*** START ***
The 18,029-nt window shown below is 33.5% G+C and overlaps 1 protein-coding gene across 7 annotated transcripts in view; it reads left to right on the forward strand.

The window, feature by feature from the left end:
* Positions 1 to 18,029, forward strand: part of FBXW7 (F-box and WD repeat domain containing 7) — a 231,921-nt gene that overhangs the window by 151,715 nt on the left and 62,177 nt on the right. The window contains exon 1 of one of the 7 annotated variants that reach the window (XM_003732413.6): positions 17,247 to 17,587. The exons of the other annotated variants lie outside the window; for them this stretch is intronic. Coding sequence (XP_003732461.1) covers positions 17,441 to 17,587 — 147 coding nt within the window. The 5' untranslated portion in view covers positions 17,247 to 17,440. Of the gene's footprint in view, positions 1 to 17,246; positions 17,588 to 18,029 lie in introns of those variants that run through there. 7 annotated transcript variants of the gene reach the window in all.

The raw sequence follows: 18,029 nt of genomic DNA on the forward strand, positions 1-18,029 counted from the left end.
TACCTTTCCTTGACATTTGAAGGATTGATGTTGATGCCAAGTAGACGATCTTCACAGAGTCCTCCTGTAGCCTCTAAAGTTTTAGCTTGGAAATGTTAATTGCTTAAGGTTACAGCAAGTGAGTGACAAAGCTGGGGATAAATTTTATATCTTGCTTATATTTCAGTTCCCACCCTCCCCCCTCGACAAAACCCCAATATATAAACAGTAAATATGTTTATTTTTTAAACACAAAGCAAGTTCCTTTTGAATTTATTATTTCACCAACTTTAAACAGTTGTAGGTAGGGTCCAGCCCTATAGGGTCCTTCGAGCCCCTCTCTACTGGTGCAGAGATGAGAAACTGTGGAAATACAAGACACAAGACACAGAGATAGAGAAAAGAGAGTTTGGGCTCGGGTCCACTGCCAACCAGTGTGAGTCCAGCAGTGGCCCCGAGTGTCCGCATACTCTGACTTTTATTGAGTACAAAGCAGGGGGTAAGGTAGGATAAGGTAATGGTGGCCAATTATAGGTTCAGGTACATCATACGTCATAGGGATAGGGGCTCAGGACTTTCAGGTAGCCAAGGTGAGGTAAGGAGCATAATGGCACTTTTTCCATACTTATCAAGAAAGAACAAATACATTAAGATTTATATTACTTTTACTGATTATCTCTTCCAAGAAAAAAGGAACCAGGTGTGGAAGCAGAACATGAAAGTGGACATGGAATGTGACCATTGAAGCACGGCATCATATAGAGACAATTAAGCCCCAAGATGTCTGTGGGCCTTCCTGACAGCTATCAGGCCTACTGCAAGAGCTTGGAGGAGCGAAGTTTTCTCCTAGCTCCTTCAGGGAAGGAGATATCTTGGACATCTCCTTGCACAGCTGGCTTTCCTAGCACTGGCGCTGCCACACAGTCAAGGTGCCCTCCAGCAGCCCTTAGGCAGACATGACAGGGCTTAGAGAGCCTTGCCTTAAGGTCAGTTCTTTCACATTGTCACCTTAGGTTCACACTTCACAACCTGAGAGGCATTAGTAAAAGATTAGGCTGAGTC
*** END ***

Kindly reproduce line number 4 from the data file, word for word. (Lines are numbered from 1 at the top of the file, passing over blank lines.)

The raw sequence follows: 18,029 nt of genomic DNA on the forward strand, positions 1-18,029 counted from the left end.